Best Wood for Workbench

Best Wood for Workbench (9+ Options in 2024)

A workbench is a woodworker’s best friend that gets used daily, which is why many people will spend years tweaking their workbenches so they’re just right.

So what’s the best wood for your wooden workbench top?

In this post, I’ll explain the best wood for your wood workbench that’s durable and long-lasting. There’s certainly no shortage of options, so finding the best wood can be a challenge.

  • Hardwoods make better workbenches than softwoods because they’re heavier and more durable. Oak is one of the most popular and best woods for for a workbench top.
  • Although softwoods aren’t as durable as hardwoods, a lot of woodworkers use them to make aesthetically pleasing workbenches. Softwoods are also more workable, which is important since workbenches are often highly customized.

Best Hard Wood Options for Workbench


If you’re looking for the best workbench wood, Maple is at the top of my list. Hard maple wood has everything you’re looking for in a bench top including durability and visual appeal. Plus, since it’s a wood that’s in abundance, it’s a more affordable option than other hardwoods.

So if your wood working projects involve a lot of hammering, sanding, sawing, etc., consider a maple workbench, as these resist scratches, gouges, dents, and dings better than other materials.

Maple’s durability also allows it to hold many power tools and other heavy items at once.

Lastly, if maple is stained and coated with polyurethane or another varnish, it’ll stay visually appealing for many years, provided it’s cleaned regularly and touched up every year or so.

In addition to your workbench, Maple is also one of the best wood for mallets.


Oak Workbench

Oak is another durable yet visually appealing hardwood, and because of these qualities it’s a very popular wood used for a workbench top.

The grain patterns that oak wood features are classic, and they go especially well in a rustic decor.

So if your average woodworking project involves heavy-duty tools, lots of banging and sawing, and corrosive chemicals sometimes, you can’t go wrong with oak.

Especially if this wood is reinforced by stain and polyurethane, you can expect it to hold up well for many years, provided it’s taken care of properly.

The heaviness of oak is another quality that makes it sought-after. Because it’s heavy, you don’t have to worry about it moving around as you work.

The two downsides of this material are its tendency to splinter and its price. The first issue can be avoided if you coat the material with varnish.

As far as price is concerned, there’s really no getting around the higher price oak commands. It’s more expensive than most hardwoods because it’s strong, classically beautiful, easy to maintain, and always in demand.

The two main kinds of oak are white and red oak.


Despite what their name implies, American beech trees grow throughout the world, particularly in Europe, North America, and Asia.

Beech wood is preferred by those who want their workbenches to be especially easy on the eyes.

This wood features unique grain patterns along with interesting textures, so it’s understandable why many woodworkers choose to leave their beech workbenches unfinished, i.e. they don’t apply poly or another varnish.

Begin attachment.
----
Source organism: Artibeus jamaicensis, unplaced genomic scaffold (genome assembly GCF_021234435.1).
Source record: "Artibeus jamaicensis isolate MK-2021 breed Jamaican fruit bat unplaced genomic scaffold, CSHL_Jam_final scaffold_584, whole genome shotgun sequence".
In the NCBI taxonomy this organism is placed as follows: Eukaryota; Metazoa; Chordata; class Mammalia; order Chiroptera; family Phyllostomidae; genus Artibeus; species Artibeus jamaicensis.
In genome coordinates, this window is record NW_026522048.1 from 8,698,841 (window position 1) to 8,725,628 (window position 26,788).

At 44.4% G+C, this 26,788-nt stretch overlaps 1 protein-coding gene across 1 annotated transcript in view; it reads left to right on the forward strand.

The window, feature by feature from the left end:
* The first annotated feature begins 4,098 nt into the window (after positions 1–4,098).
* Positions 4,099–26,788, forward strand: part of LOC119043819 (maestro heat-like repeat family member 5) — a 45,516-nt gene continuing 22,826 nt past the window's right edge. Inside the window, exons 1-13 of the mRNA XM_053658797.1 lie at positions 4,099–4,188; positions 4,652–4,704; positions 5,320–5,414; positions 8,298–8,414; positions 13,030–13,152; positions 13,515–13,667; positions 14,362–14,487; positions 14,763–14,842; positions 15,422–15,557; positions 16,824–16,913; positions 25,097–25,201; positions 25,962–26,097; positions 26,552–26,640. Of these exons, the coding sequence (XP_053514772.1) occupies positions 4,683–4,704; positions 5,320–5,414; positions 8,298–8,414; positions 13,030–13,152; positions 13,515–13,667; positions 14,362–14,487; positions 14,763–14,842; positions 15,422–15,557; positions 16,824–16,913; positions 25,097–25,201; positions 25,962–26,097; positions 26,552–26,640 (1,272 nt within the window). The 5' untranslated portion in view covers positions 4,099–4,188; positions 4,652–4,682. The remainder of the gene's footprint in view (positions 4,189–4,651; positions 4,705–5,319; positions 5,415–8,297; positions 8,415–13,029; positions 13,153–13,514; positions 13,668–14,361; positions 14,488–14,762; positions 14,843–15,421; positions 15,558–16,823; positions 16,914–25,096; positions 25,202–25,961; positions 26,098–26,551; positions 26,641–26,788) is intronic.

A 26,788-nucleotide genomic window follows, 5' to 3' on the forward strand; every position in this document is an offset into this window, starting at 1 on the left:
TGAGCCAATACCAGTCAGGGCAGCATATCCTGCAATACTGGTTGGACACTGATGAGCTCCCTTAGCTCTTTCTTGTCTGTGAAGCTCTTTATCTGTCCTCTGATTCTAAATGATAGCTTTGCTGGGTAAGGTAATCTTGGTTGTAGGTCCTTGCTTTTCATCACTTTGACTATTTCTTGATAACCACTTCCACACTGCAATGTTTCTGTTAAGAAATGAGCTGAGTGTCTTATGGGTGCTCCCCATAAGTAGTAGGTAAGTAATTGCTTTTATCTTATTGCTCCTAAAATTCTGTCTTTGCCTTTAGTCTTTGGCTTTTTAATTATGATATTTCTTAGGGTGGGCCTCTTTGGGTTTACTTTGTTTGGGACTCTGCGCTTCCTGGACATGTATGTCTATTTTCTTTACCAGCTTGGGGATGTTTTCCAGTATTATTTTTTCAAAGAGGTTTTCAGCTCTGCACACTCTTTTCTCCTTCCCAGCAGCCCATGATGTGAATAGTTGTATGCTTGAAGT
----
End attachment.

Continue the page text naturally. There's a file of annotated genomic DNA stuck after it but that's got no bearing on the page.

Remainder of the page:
This material is pretty tough just like other hardwoods, and it can hold a pretty sizable weight.

Plus, it’s easy to work this material, so if you want to customize your workbench frequently—and many woodworkers do—consider beech.

Overall, it’s visually appealing, uniquely textured, easy to work, durable, and affordable.


Wood Workbench Top

Ash is another dense hardwood, but it’s one of the lighter varieties. It’s also smooth, and this is one of the reasons why it’s preferred. 

Many consider ash to be between oak and beech in terms of its overall appeal and usefulness.

Although it’s a durable and dense wood, it’s not among the densest hardwoods, like hickory and black ironwood (African ironwood).

Therefore, it’s not one of the heaviest hardwoods, but it still doesn’t move around like a softwood would.

And while it is one of the more durable woods, it shouldn’t be used outdoors, as it doesn’t resist moisture all that well. Also, a range of insects can wreak havoc on it.

Lastly, it’s one of the more affordable hardwoods, especially if you keep it away from erosive elements and maintain it well over the years.


There are nine varieties of birch tree, including yellow birch, sweet birch, and white birch.

Yellow birch is the most-used of all the varieties, mainly because it’s visually appealing and affordable. Yellow birch is usually a shade of amber with brown streaks throughout.

If you don’t want your whole workbench to be made of birch, you can choose to have a birch veneer or benchtop plywood. There’s also birch fiberboard.

The reason why this solid wood isn’t preferred as a workbench material is because it’s coarse – which also makes it one of the best woods for desk tops.

Therefore, if your woodworking frequently requires a smooth benchtop, go with a different hardwood.

Birch is a durable hardwood, however, and it’s particularly moisture-resistant which means it can work well as a garage bench or carpenter’s bench.

Plus, wide fluctuations in temperature won’t wreak havoc on it.

That said, it is prone to bug infestations, and this is definitely something to consider if your workbench is going to be in a garage that’s apart from your home—these are more susceptible to insect infestations. 

Best Softwood Options for Workbench


Pine is an attractive softwood, since it’s aesthetically pleasing and easy to work with. Therefore, if you need to construct a pretty complex workbench, it’s wise to consider pine; you can saw it easily and it takes nails well.

Most pine is yellow, white, or some variation of the two, and pine often features an appealing grain.

This material is also naturally rot-resistant, and if treated it becomes virtually rot-proof.

It’s not water-resistant though, so it’s prone to warping if overexposed to damp conditions.